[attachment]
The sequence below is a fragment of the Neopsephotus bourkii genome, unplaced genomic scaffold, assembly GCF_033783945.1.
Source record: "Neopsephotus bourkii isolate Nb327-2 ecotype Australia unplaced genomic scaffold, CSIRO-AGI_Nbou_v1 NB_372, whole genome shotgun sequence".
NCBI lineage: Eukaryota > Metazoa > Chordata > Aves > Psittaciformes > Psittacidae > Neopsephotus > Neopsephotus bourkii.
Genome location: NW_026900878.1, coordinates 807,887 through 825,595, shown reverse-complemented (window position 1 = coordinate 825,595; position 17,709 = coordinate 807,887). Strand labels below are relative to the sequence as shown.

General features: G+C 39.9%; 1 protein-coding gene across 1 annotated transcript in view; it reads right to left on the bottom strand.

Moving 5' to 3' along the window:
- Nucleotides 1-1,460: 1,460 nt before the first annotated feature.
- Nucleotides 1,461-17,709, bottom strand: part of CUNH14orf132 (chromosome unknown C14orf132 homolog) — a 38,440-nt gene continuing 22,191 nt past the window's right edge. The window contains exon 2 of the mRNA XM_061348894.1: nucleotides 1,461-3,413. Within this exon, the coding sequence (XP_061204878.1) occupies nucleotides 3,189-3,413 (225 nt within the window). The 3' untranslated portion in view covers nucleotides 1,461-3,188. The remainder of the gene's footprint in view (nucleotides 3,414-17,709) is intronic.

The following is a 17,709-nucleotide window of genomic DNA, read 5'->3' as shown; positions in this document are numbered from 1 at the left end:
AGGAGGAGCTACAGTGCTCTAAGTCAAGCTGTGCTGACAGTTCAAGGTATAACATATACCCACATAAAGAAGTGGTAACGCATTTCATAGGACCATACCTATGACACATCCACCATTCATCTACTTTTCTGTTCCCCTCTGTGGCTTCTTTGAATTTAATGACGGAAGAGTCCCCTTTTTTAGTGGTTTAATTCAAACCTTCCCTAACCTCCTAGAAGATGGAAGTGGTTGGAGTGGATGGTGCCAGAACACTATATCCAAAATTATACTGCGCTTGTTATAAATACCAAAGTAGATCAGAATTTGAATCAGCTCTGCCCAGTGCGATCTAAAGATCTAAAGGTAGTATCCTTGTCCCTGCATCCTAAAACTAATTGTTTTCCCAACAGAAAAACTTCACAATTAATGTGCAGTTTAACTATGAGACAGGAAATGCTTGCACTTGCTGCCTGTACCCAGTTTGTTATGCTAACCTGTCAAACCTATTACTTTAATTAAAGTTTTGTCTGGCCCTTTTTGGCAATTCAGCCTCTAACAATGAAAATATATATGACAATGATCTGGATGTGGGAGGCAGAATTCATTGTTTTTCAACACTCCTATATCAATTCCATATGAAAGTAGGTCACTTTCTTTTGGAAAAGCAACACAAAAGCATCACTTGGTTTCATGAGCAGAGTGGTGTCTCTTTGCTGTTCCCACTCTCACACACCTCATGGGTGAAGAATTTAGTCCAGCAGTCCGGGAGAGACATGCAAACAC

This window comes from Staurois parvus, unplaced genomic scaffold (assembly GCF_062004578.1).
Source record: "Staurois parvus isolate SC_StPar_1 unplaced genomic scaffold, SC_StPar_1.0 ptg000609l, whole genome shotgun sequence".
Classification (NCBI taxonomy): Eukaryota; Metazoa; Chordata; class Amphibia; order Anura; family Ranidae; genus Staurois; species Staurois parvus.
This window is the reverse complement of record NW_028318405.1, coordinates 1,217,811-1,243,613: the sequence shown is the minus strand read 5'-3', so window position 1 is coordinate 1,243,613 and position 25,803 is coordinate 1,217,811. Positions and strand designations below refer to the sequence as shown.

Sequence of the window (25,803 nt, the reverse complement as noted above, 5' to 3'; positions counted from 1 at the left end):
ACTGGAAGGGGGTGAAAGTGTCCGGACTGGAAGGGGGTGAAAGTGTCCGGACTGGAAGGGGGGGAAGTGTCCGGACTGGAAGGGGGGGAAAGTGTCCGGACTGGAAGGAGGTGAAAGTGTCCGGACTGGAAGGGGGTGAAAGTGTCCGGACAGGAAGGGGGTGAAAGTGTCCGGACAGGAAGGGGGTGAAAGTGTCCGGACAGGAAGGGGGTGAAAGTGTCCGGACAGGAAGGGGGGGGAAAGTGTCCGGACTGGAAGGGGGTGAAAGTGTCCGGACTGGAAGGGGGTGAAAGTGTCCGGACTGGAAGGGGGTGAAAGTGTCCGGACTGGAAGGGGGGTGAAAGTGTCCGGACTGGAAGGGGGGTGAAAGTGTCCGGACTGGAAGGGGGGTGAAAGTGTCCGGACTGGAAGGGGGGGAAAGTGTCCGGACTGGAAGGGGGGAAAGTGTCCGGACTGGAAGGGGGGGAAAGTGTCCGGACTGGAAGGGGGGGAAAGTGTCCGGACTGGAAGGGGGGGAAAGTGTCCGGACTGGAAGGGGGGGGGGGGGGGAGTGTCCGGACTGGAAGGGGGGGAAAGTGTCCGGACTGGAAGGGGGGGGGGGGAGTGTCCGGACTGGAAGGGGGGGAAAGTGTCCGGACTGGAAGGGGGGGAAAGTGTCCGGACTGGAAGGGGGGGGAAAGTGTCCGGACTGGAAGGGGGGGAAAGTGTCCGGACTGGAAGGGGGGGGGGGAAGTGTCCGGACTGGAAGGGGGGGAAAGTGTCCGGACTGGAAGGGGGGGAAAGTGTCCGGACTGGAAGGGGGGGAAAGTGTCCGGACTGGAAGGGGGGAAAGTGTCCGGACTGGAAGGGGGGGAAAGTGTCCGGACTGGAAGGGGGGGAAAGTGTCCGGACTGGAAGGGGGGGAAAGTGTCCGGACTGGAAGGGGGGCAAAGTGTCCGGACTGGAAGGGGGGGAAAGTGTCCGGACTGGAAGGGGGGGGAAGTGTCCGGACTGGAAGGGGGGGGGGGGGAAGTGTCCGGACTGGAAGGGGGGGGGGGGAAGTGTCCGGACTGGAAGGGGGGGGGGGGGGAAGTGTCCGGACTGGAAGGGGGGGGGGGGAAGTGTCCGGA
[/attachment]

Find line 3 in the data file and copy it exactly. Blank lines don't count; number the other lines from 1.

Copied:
NCBI lineage: Eukaryota > Metazoa > Chordata > Aves > Psittaciformes > Psittacidae > Neopsephotus > Neopsephotus bourkii.